The Expulsion of the Germans From Eastern Europe After World War IIBook - 2012
The news agency Reuters reported in 2009 that a mass grave containing 1,800 bodies was found in Malbork, Poland. Polish authorities suspected that they were German civilians that were probably killed by advancing Soviet forces or in their subsequent flight. A Polish archeologist supervising the exhumation, said “We are dealing with a mass grave of civilians, probably of German origin. The presence of children. . . . suggests they were civilians.”
More than sixty years ago the German Nazi regime committed great crimes against innocent civilian victims: Jews, Poles, Russians, Serbs, and other people of Central and Eastern Europe. At war’s end, however, innocent German civilians in turn became victims of crimes against humanity. Forgotten Voices lets these victims of ethnic cleansing tell their story in their own words, so that they and what they endured are not forgotten. This volume is an important supplement to the voices of victims of totalitarianism and has been written in order to keep the historical record clear.
The root cause of this tragedy was ultimately the Nazi German regime as such. As a leading German historian, Hans-Ulrich Wehler has noted “Germany should avoid creating a cult of victimization, and thus forgetting Auschwitz and the mass killing of Russians.” Ulrich Merten argues that applying collective punishment to an entire people, no matter what the circumstances, is a crime against humanity. He concludes that this should also be recognized as a European catastrophe, and not only a German one, because of its magnitude and the broad violation of human rights that occurred on European soil.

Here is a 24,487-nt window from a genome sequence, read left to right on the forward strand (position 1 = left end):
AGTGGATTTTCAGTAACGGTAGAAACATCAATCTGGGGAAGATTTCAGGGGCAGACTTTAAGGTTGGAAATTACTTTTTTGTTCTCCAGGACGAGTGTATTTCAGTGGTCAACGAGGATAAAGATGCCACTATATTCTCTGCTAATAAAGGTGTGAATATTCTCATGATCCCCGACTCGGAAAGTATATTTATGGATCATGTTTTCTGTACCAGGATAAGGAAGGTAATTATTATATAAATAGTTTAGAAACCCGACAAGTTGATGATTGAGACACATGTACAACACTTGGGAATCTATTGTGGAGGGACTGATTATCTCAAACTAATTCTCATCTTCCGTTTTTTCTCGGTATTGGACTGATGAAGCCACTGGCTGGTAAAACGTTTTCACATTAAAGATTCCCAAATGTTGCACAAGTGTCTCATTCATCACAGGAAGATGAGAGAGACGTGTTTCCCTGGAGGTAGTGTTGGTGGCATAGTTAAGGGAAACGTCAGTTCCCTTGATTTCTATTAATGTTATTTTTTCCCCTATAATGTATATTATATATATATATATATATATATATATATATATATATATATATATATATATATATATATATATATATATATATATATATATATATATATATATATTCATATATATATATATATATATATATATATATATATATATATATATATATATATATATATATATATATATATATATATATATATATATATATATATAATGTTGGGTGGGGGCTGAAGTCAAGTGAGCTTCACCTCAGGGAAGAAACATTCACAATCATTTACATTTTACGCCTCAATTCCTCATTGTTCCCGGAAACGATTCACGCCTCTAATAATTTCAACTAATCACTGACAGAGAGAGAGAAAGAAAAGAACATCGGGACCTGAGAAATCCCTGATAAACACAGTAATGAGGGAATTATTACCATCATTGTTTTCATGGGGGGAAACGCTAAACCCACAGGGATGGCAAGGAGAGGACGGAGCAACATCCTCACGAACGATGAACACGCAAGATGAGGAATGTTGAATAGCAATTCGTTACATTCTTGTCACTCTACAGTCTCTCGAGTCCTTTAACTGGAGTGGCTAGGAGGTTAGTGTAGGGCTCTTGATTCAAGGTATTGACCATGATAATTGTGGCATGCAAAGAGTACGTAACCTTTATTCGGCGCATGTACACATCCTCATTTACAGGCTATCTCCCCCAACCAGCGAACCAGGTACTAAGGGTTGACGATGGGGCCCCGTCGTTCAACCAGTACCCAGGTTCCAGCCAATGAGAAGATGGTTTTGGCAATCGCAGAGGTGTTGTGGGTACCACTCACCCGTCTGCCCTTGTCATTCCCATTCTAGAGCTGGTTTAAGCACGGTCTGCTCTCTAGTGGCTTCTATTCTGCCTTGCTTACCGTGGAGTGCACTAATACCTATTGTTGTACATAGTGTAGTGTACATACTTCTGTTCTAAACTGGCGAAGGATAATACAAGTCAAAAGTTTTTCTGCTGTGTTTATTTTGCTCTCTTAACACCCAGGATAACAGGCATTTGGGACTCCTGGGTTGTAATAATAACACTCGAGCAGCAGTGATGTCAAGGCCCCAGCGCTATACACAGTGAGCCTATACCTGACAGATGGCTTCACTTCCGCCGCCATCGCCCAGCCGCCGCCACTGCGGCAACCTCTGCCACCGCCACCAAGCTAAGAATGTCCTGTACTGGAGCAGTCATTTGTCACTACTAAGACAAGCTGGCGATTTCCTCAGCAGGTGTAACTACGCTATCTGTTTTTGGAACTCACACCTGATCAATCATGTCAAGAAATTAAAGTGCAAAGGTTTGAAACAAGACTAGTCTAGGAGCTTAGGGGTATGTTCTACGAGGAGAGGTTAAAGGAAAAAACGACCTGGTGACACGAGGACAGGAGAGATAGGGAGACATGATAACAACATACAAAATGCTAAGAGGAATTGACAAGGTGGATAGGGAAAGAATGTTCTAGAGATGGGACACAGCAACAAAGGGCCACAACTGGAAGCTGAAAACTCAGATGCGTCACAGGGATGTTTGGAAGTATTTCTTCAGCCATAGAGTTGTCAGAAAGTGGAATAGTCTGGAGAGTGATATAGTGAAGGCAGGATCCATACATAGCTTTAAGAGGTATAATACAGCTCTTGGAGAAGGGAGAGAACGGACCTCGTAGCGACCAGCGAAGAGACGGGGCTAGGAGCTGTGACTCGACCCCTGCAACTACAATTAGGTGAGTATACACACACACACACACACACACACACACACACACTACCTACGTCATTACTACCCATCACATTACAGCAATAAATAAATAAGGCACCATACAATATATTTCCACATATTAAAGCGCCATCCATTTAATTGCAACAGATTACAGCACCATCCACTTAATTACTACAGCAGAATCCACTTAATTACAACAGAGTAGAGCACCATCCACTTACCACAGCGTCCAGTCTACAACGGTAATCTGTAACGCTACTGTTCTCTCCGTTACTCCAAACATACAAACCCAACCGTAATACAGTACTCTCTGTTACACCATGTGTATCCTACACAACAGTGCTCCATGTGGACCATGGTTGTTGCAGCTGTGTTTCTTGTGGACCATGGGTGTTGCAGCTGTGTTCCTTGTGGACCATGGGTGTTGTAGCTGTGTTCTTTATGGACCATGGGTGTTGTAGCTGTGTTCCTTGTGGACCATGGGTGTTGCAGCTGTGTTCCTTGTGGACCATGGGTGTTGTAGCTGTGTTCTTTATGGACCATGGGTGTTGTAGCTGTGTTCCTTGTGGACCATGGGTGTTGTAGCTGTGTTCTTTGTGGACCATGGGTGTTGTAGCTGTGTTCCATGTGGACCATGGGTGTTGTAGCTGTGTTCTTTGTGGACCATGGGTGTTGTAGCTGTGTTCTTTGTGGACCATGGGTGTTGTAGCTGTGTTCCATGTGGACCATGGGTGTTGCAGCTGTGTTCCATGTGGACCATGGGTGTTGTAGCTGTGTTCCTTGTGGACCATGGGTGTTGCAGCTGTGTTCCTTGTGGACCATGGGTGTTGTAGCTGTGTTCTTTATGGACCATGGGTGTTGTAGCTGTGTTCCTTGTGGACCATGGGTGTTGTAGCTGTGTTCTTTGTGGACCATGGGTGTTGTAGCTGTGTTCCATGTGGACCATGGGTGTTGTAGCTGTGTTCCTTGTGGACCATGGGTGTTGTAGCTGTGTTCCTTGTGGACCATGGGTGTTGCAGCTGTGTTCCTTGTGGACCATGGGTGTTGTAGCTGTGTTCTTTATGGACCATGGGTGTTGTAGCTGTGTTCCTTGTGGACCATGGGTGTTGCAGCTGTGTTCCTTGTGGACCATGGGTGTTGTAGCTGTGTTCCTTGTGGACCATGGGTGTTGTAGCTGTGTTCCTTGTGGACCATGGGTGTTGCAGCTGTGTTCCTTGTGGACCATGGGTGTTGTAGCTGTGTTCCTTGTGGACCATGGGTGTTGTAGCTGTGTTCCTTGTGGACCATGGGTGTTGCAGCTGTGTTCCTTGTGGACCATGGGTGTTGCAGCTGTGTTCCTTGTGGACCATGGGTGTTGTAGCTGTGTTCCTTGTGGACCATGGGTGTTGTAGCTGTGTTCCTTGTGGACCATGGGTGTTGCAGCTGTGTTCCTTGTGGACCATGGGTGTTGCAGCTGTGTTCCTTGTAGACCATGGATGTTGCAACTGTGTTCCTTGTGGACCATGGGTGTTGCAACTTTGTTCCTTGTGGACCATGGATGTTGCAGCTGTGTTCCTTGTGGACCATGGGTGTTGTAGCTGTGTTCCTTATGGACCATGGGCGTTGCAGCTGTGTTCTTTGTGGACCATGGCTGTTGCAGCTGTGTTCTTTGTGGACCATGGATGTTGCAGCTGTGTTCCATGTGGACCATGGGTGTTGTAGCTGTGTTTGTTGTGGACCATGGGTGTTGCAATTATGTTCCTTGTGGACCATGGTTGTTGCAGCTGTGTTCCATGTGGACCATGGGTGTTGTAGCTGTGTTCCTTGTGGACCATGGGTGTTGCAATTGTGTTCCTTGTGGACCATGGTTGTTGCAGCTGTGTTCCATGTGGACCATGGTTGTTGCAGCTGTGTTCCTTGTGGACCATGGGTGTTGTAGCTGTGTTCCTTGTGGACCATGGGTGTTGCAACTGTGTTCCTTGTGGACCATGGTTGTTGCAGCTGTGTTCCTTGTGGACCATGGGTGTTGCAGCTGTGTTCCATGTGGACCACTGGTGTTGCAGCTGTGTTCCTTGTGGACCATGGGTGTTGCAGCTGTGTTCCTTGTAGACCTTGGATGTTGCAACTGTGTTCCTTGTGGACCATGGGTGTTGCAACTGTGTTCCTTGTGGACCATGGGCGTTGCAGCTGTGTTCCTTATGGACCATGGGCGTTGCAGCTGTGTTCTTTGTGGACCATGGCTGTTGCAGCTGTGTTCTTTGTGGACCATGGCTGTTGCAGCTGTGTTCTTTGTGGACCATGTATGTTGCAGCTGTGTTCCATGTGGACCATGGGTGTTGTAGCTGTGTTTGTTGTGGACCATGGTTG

Many civilian German refugees were killed by the central and eastern European military in ethnic cleansing campaigns immediately after WWII. Ulrich, now vice president of an NGO working in Cuba, was a young child when he fled Germany with his parents during the early years of the Nazi regime; as an adult, his travels in his career took him to Europe, where he witnessed the plight of ethnic German refugees. In this book, he draws on official reports of the period and interviews with eye witnesses to describe the expulsion of the ethnic German population from Czechoslovakia, Hungary, Yugoslavia, and Romania, and efforts at integration and reconciliation. The author takes care to provide historical context for American readers to understand the history of German settlements in the various eastern European countries, and the official justifications for expulsion put forth by the eastern European governments. B&w historical photos and contemporary maps are included. Annotation Â©2012 Book News, Inc., Portland, OR (booknews.com)